Medical researchers are required to undertake clinical trials to test all new drug therapies, devices, techniques and other treatments that are intended to be used to treat humans. Volunteers, often with serious diseases, are recruited to test new therapies and determine how well they work. Proposed treatments involving genetic technologies are subject to the same, or higher, level of scrutiny in clinical trials as all other new treatments.

Government regulatory bodies oversee clinical trials and consider their results a central part of the approval process for all new treatments. Australia’s Therapeutic Goods Administration (TGA) has national responsibility for approving and monitoring all new medical treatments. Its powers and procedures are consistent with its counterparts in other countries, including the US Food and Drug Administration which provides the international benchmark in this field.

Clinical Trials

Clinical trials involving human subjects are generally undertaken after a treatment has been developed and tested using animal trials.

Up to four phases of clinical trials can be undertaken:

  • Phase 1: the proposed treatment is administered to a small number of human subjects to ensure it’s safe, identify side effects, and determine safe dosage levels.
  • Phase 2: the treatment is given to a larger number of subjects, usually several hundred, who suffer from the targeted illness, to test its effectiveness and further evaluate its safety.
  • Phase 3: up to several thousand sufferers of the illness are given the treatment to confirm its effectiveness, monitor side effects, compare it to existing treatments, and refine safety controls.
  • Phase 4: patients who receive the treatment after its approval and release are monitored to provide ongoing data on effectiveness, optimal treatment regimes, and safety.

The National Health and Medical Research Council (NHMRC) has set strict and comprehensive guidelines for clinical trials in its National Statement on Ethical Conduct in Human Research.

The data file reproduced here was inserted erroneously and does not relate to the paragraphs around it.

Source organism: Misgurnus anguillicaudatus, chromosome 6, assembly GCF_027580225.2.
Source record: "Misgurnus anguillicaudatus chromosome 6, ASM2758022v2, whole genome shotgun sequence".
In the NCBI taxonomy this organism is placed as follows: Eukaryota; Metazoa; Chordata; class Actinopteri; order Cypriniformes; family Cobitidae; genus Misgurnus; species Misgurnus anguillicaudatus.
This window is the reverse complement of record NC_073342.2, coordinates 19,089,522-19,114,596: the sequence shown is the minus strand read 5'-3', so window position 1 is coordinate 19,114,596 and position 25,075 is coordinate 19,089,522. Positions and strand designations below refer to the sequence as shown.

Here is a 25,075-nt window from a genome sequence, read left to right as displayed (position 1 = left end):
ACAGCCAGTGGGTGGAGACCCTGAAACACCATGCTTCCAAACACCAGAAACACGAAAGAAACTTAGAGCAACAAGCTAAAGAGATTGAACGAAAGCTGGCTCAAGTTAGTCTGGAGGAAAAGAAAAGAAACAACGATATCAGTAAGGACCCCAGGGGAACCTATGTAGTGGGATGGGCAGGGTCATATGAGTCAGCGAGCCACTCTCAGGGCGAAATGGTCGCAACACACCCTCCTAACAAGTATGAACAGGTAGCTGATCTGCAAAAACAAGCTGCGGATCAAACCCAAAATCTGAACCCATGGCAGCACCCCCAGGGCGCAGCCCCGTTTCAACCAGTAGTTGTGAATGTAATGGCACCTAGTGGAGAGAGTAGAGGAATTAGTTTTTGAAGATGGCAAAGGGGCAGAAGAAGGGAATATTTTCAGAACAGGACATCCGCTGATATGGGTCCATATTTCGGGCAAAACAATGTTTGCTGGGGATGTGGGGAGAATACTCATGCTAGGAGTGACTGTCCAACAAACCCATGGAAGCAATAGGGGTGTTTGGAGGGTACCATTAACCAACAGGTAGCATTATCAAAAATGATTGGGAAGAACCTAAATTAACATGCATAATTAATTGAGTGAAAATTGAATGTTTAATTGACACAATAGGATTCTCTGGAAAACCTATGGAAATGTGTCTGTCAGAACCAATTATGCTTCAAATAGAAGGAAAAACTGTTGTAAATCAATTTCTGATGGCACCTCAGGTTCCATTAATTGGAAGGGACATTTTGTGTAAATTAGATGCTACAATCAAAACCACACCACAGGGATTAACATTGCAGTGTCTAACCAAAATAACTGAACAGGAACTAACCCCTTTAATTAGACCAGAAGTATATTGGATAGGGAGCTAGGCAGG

These include:

  • A clinical trial must be approved by a Human Research Ethics Committee (HREC) attached to the institution conducting the trial. Ethics committees are made up of professional and community representatives.
  • Clinical trials must observe Commonwealth, State and Territory laws, NHMRC guidelines, World Medical Association guidelines, the Note for Guidance on Good Clinical Practice (as set by the International Committee for Harmonisation) and meet standards set by the TGA and the International Standards Organization.
  • They must be designed to answer specific questions about a therapy or procedure that shows promise of being at least as good as existing ones.
  • Clinical trials must be conducted by qualified people who must be fair in their selection and recruitment of participants.
  • Risks to trial participants must not outweigh likely benefits.
  • Participants, or their legally responsible guardians, must be given sufficient information to ensure they can give their informed consent, and their privacy must be protected.
  • It is unethical to use placebos or other means whereby a control group of participants do not receive a treatment that has been shown to be effective, or where there is risk of significant harm in the absence of treatment. Proposed trials involving control groups may be considered by the HREC if there is genuine uncertainty about the net clinical benefit of a treatment.
  • Trials may be terminated if participants experience unexpected side effects or if it is deemed to be in the public interest.
  • If a trial is comparing treatments and one proves much better or worse than the others, the trial may be modified or terminated so that no participants are disadvantaged.
  • Data, records and biological samples should be preserved, so that participants can be traced if late or long-term effects emerge.
  • Researchers must make arrangements for adequate compensation to be provided to any participant injured in a trial.
  • HRECs must be informed of any possible conflict of interest facing researchers involved in the design and conduct of a clinical trial. The HREC must be kept up to date on the trial as it progresses, and must be told about any serious or unexpected events in the trial

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